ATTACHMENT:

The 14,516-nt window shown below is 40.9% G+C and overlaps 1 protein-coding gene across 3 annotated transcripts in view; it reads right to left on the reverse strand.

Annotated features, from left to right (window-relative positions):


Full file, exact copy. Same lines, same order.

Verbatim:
The 14,516-nt window shown below is 40.9% G+C and overlaps 1 protein-coding gene across 3 annotated transcripts in view; it reads right to left on the reverse strand.

Annotated features, from left to right (window-relative positions):